Euthanasia is now a leading cause of death in Canada only a few years after being legalized.
Euthanasia became a legal option for Canadians 18 years and older in 2016, who had to prove suffering from severe pain and have a reasonably foreseeable death, as well as two doctors signing off on the decision.
The practice is only legal in seven countries, as well as some parts of Australia, according to The Associated Press (AP). Canada’s particular law is more expansive than most, but it is set to become even more broad next year.
Canadian institutions seem to be using euthanasia legalization to avoid the expense of caring for the disabled. Extremely disturbing stuff here. https://t.co/MB3lr6Ckr3
— Matthew Yglesias (@mattyglesias) August 12, 2022
Now, any adult with a serious disease or a mental health reason can seek euthanasia, according to the AP. The policy is also creeping forward to encompass the mentally ill, poor, and soon children, with some experts saying the law is going too far.
“[The law is] probably the biggest existential threat to disabled people since the Nazis’ program in Germany in the 1930s,” Tim Stainton, director of the Canadian Institute for Inclusion and Citizenship at the University of British Columbia, told the AP.
Pope Francis also decried the idea that some patients would be “administered death” rather than affection. (RELATED: Former Columbia Scholar Worries Texas Law Will Lead To More Children With Down Syndrome, Make US ‘Outliers In The Whole Developed World’)
Other countries where euthanasia is legal have certain safeguards, such as prohibiting doctors from mentioning it as a treatment option for patients or requiring them to exhaust all other treatment options before turning to euthanasia as a last resort. Canada has no such guardrails, according to AP.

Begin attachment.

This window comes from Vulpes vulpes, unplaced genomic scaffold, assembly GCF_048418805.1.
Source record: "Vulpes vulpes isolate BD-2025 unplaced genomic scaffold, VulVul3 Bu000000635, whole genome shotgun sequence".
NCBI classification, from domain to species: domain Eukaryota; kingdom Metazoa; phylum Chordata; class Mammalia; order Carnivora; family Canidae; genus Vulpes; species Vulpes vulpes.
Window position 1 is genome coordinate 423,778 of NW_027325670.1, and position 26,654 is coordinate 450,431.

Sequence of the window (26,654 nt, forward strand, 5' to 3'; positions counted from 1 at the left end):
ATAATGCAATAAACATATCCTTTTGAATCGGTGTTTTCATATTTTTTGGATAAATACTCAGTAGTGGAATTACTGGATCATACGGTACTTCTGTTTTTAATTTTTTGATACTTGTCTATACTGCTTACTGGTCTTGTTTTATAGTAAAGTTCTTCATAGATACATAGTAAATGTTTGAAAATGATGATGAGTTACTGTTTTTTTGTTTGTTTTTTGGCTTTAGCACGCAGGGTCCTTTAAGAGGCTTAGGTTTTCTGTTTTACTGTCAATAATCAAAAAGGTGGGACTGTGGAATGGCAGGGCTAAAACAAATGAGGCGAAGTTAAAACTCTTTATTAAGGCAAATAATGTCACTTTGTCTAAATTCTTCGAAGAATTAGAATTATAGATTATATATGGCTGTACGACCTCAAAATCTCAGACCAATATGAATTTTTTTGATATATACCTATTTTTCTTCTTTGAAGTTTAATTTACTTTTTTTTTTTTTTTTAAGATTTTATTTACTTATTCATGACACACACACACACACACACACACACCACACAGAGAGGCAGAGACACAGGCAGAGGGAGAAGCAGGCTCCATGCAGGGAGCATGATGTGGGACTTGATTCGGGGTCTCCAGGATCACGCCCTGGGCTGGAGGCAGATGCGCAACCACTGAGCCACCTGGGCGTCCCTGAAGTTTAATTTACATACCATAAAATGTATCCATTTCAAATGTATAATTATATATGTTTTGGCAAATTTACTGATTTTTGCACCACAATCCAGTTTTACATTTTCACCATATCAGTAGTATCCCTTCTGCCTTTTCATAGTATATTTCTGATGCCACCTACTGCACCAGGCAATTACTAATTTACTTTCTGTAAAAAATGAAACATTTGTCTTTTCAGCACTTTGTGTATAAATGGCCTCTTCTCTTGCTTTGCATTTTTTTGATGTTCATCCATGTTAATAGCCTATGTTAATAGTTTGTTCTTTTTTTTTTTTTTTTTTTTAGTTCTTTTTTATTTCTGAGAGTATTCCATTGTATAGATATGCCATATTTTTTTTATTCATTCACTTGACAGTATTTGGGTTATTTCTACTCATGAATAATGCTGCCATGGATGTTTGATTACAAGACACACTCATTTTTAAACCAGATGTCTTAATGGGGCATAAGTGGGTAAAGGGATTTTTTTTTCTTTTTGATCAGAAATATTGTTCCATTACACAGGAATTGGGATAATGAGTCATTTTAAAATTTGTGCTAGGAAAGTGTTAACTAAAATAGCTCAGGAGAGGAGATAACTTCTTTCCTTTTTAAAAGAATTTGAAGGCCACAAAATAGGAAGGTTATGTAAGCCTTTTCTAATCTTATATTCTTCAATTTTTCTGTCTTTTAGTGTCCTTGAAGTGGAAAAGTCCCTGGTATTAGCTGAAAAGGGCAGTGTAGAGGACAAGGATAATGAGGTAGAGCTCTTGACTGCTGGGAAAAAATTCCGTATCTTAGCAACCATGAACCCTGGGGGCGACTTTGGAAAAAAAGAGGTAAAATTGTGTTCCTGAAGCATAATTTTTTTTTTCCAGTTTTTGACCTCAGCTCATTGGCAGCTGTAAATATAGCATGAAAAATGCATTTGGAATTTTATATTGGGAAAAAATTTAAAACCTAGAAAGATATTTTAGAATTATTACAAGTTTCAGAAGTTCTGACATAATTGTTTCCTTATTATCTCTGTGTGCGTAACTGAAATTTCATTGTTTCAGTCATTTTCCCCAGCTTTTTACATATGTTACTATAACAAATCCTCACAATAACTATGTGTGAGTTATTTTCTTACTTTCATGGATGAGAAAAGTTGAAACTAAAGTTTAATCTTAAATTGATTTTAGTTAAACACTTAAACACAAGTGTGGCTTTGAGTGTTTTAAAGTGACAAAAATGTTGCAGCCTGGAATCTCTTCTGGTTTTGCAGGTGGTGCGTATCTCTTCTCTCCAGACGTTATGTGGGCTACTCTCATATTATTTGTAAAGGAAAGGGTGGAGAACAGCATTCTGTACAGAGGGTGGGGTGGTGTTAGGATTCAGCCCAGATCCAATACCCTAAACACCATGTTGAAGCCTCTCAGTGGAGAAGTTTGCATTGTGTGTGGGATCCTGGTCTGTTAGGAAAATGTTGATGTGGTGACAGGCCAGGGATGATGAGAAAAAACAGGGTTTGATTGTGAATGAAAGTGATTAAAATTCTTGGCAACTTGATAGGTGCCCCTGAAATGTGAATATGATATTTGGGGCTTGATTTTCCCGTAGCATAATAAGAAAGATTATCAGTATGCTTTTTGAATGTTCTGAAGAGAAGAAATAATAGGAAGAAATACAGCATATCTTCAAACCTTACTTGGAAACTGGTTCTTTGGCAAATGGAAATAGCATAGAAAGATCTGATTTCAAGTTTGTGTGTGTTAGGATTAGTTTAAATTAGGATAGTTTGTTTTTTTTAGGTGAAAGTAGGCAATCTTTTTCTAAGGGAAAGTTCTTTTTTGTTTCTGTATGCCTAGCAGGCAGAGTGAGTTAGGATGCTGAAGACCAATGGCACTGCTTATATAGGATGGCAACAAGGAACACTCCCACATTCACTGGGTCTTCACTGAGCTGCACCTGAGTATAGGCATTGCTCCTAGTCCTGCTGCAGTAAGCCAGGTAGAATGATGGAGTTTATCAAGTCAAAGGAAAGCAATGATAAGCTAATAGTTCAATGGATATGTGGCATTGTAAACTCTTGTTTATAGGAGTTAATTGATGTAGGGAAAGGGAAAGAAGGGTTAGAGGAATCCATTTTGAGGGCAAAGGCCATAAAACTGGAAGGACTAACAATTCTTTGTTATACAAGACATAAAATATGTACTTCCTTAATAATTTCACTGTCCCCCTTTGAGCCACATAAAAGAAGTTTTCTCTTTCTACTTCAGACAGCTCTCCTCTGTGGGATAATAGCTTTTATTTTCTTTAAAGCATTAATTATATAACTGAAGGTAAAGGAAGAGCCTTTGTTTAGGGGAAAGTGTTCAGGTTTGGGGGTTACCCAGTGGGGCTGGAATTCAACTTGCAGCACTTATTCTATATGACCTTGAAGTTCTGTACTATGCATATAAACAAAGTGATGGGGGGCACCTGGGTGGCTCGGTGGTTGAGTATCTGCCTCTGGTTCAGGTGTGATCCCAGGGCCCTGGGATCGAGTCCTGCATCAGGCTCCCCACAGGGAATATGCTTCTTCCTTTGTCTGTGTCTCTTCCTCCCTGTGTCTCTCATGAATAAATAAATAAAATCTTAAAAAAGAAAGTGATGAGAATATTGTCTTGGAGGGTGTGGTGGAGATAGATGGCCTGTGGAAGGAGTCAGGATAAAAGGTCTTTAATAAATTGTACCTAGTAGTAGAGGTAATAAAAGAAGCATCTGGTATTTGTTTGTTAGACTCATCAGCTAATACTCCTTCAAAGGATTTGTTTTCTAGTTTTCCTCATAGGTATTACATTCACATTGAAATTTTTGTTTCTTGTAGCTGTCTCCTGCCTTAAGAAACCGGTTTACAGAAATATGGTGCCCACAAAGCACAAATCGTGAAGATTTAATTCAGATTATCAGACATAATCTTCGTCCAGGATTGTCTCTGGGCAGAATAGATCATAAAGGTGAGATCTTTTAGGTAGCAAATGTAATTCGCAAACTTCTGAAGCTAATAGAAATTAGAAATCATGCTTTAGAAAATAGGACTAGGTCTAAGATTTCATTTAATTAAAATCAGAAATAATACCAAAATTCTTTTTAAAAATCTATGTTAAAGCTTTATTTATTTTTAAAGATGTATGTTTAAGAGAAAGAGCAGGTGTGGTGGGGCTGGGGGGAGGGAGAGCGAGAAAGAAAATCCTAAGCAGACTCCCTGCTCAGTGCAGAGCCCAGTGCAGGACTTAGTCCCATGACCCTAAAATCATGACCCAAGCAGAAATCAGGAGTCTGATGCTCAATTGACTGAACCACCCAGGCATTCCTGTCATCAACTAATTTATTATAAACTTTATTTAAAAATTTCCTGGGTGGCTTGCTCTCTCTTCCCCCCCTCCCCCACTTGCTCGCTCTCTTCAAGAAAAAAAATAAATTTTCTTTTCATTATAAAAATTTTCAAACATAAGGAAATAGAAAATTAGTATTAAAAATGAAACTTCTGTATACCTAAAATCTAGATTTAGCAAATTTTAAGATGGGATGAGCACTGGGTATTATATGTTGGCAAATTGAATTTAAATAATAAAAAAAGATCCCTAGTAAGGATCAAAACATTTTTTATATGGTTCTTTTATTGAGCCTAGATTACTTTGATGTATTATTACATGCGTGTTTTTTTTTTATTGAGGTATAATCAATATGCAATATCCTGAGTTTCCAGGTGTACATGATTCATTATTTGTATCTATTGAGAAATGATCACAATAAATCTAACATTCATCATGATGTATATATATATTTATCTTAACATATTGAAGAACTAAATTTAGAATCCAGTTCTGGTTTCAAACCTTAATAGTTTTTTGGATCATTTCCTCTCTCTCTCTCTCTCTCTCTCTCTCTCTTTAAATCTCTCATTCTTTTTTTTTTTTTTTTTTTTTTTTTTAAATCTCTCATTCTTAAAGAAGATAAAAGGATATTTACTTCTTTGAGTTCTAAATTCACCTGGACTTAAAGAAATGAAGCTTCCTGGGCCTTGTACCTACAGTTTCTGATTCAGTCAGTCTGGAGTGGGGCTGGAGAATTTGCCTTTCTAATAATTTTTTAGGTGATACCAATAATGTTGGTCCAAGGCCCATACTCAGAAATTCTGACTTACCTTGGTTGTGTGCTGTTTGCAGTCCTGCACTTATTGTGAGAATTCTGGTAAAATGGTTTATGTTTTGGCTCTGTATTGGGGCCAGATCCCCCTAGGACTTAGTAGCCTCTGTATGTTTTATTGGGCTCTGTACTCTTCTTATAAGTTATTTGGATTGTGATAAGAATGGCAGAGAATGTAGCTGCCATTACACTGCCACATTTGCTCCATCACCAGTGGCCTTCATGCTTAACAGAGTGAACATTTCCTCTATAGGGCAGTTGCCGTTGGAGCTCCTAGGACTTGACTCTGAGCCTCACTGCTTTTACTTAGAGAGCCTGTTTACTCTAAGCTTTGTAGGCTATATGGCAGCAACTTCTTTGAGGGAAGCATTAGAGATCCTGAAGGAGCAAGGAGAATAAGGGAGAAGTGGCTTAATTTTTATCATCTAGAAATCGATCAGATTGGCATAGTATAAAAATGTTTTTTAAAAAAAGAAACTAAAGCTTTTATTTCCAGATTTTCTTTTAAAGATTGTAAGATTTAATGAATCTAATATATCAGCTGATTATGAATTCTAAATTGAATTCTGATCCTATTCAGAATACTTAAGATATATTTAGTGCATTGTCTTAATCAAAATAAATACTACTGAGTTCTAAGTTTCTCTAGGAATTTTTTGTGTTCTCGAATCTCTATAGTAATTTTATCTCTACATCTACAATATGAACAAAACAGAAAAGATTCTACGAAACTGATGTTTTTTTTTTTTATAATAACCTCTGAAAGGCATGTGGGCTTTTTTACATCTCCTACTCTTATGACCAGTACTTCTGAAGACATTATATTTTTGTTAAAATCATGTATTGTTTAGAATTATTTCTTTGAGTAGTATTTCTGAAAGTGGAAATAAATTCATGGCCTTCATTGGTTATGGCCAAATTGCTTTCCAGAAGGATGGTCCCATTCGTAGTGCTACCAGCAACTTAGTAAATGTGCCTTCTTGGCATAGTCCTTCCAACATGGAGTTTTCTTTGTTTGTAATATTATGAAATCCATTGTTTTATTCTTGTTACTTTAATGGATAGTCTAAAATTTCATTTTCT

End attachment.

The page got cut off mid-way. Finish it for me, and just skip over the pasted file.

The broad eligibility has led to more than 10,000 Canadians being euthanized in the most recent year for which data is available, making it the sixth leading cause of death in the country, the AP reported.
Some disabled Canadians are choosing to be euthanized not because of their disability, but because of mounting medical debts, the AP found.
Sean Tagert, a 41-year-old man suffering from ALS, opted for euthanasia in 2019 in part because he couldn’t keep up with high costs to allow him to continue living at home with caretakers, according to AP. Roger Foley, a man hospitalized in Ontario with a degenerative brain disease, was told by one staffer that it would cost $1,500 per day to keep him alive in the hospital before mentioning euthanasia, the outlet reported.
The United Nations has raised concerns with Canada’s government about the euthanasia policy. Independent experts continue to call for more restrictions. But the government is pushing ahead, insisting the aim is to help Canadians “die with dignity” if they so choose.